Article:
Another way that we can approach new ways of funding is to try and increase the amount of core funding for smaller organisations. The Institute for Voluntary Action Research (IVAR) have published a useful report on core funding, which lays out both its benefits and challenges. They define core funding as financial support for ‘non-project costs; general operating costs; core costs; central costs; running costs; management, administration, and office costs; and overhead and support costs’. In the same vein as the proposal for a UBI, an increase in core funding would mean that organisations would be well enough resourced to carry out tasks such as funding applications to secure better pay for artists, and it would mean that all their time, instead of being taken up with keeping the organisation afloat, could be put towards doing the work that they set out to do in the first place.

A positive example of successful core funding is found in Tinderbox Collective in Edinburgh, but their experience lays out the difficulties of creating demonstrable results before being able to access this funding.

Tinderbox started as a voluntary organisation, essentially the same as ‘in kind’, and over 10 years it has established a track record of producing positive outcomes in various areas which has meant that we have attracted funding to keep doing what we’re doing. This enables us to pay as many people as we can for the work they do. But we are constantly assessing how this works and what is fair. We’re aware that volunteering and opportunities to volunteer are also a really important part of the ecosystem of the third sector and the arts. This means that there are often blurry situations where it’s difficult to decide what should be voluntary and what should be paid. The key is good communication, and we really try to maintain that.

Black’s proposal for the need for more trust-based funding is an integral part of reassessing core funding, since qualifying for core funding requires these years of ‘in kind’, which perpetuate the set-up of a privileged system. If organisations were trusted at the beginning, they could build up results alongside viable voluntary hours to work in the most efficient way possible.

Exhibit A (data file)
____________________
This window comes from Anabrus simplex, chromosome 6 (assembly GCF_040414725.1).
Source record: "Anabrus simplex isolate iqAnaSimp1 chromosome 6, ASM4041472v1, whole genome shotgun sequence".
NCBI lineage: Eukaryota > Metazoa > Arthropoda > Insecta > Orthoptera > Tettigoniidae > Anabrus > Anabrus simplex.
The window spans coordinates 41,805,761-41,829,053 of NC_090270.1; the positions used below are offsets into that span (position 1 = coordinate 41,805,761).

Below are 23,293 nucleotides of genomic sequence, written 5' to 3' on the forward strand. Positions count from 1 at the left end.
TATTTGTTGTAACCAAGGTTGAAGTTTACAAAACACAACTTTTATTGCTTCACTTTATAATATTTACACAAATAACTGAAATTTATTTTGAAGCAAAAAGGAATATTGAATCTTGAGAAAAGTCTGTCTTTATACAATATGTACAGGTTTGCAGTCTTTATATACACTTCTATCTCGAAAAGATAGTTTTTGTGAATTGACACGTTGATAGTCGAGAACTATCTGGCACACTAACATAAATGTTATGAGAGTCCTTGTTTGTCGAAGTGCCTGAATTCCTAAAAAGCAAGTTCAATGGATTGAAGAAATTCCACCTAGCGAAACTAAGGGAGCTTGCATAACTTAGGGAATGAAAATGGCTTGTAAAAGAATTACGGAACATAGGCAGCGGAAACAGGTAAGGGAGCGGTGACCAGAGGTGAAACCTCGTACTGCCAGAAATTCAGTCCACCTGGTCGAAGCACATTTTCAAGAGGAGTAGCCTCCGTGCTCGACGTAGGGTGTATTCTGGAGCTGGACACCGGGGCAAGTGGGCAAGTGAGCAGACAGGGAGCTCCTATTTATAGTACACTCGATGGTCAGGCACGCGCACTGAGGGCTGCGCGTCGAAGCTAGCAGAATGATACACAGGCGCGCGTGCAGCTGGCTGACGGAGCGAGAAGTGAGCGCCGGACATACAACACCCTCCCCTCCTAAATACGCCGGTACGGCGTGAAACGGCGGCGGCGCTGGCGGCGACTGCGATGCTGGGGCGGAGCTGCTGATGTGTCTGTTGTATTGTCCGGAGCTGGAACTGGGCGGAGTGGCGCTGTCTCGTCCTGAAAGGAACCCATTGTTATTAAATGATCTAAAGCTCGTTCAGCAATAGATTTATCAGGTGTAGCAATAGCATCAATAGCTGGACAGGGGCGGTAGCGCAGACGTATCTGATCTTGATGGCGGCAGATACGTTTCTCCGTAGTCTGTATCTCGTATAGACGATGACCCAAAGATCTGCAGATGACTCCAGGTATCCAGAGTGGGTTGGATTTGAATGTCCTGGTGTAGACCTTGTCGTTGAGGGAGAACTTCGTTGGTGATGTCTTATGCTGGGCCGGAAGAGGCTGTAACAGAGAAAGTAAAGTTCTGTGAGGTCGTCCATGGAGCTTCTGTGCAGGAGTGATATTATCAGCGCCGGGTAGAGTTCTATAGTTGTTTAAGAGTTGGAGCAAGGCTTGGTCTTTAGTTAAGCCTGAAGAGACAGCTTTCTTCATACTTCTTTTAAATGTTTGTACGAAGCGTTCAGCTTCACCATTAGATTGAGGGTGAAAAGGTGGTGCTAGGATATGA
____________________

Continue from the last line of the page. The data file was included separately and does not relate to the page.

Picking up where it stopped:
By remodelling funding, we can ensure a path to eradicating the exclusion of those who cannot afford to work for free. To be able to volunteer your time, in a capitalist society, is a luxury. This continues to strengthen the narrowed canon, since it is often those most privileged by society – white, middle class, cis, heteronormative, able-bodied people – that are rewarded. People of colour; those with disabilities and/or neurodivergent people are often those with much lower levels of income, and they rely on payment to survive and be able to give this time, which leaves them left out by a system that is built upon free labour. Briana Pegado, in conversation with the Scottish BAME Writers Network, writes: 

Throughout my time working across the arts, it has become more apparent how many of the organisations that are successful only work due to personal finance, personal privilege, access to the right people, or favouritism from Creative Scotland.

‘In Kind’ work effectively functions as way to get your foot in the door; opportunities to work for organisations that might ultimately result in paid work. Because of this, the ‘in kind’ is a system primarily designed to benefit the privileged – those with their needs met and time to spare. It is a system that does not value those just trying to survive in an unjust society that actively works against them, and there needs to be a better understanding within the art world that to have free time is not a given and therefore cannot be given out freely. 

Voluntary work within the arts can be incredibly valuable and useful and there should be a place for it, but currently it cannot be justified in its perpetuation of a bias towards the privileged.  To create a place for it, we need to make sure everybody’s needs are met so that it can be a luxury that everyone can afford – whether they choose to use it is then up to them, not their circumstances. 


Creating Change: Industria on advocating for fair pay (Jamila Prowse)

Funding Utopia – Five Years Unrestricted…. (Leah Black)

UBI and Creativity (Toby Phipps Lloyd)

Exploring Arts Class Problem (Hailey Maxwell)

In Coversation with Briana Pegado (Scottish BAME Writers Network)

In Kind and Out of Pocket: The Impact of Artists Working for Free (Jessica Ramm)

The Art World is Overwhelmingly Liberal But Still Overwhelmingly Middle Class and White – Why? (Hettie Judah)

Examining The ‘In Kind’ Economy at Glasgow International

In Kind? Artists Call for Rethinking on Unpaid Art Festival Work (Karin Goodwin)

In Kind Project Website

Scottish Artists Union 2016 Membership Survey

Information Sheet: Support In Kind (Arts Council England)

Thinking About… Core Funding (IVAR)

Eight Commitments from Flexible Funders (IVAR)

Industria Instagram Account

Industria Website

Artist Leaks Open Source Data – Responses (Industria)

Artist Leaks Open Source Data – Form (Industria)

UBI Lab Network